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Sinorice Moss interview/article - interesting read

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Sinorice Moss interview/article - interesting read

Post  Big_Pete on Sat Jun 06, 2009 5:32 pm

from http://trainathought.insidefootball.com/2009/06/humbled-moss.html

5th June 2009

Humbled Moss' Inspiration

“Good morning Twitter Universe! Make it a positive and productive day!”

So say the daily “tweets” from Giants wide receiver Sinorice Moss, also known as Humble83 on the popular social networking system, Twitter. Moss has taken to the social network to share snippets of his enthusiasm and appreciation for life and to remind himself about the rewards that come if one keeps a positive attitude, even if life throws you a few unexpected curve balls.

Moss has a very good reason to remain positive. Reaching into his locker, he pulled out a 5x7-color photo of a small boy.

“See this?” he asked. “He is my motivation.”

‘He’ is Moss’ two-year old son, Sinorice, Jr. Born just a few days before his father’s birthday, the little boy is a cherubic looking child with a head full of bushy hair, expressive brown eyes, and chubby cheeks that are gently dimpled which give him an overall radiance that comes with a baby's innocence.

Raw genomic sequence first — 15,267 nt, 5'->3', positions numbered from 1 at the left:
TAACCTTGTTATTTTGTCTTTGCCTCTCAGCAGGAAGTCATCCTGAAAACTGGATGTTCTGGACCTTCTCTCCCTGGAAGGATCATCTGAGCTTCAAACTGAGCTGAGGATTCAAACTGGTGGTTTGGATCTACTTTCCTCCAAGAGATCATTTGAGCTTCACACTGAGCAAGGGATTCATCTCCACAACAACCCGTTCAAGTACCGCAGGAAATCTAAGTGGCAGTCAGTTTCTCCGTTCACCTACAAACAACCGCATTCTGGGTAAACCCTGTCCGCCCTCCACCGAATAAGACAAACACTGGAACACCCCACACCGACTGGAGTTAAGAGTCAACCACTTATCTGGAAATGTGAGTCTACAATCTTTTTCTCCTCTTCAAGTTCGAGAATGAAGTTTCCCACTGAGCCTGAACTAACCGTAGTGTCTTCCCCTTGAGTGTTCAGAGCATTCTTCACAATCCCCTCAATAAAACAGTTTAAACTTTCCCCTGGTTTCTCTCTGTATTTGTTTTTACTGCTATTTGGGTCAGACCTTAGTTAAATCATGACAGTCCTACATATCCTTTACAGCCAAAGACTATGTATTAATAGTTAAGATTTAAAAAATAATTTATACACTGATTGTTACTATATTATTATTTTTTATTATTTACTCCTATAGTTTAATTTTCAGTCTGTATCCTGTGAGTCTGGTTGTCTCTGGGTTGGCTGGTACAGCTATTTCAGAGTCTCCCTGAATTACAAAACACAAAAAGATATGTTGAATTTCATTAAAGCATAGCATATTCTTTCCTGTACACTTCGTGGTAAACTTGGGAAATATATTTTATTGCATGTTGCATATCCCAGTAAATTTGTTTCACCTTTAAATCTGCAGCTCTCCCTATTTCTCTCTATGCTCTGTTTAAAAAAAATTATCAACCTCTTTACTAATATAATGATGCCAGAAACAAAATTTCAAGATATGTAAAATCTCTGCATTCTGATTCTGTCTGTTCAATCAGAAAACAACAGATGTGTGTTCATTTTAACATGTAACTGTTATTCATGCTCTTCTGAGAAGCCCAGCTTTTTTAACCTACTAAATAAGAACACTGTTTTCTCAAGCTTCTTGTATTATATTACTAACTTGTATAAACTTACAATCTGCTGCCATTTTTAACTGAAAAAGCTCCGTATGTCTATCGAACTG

The child currently lives with his mother in Miami, and Moss visits every chance he gets. However, don't go looking for Moss to use his circumstances as an excuse to skip out on the spring workouts because he ultimately wants his young son to be proud of him.

“I have the privilege to play football and be a part of this team,” Moss said, admitting that it was hard to be apart from his son. “Whenever my name is called and they want me to do something, it’s my intention to go out there and do my best, no matter what it is because that’s what I’d want my son to do if he was in my position.”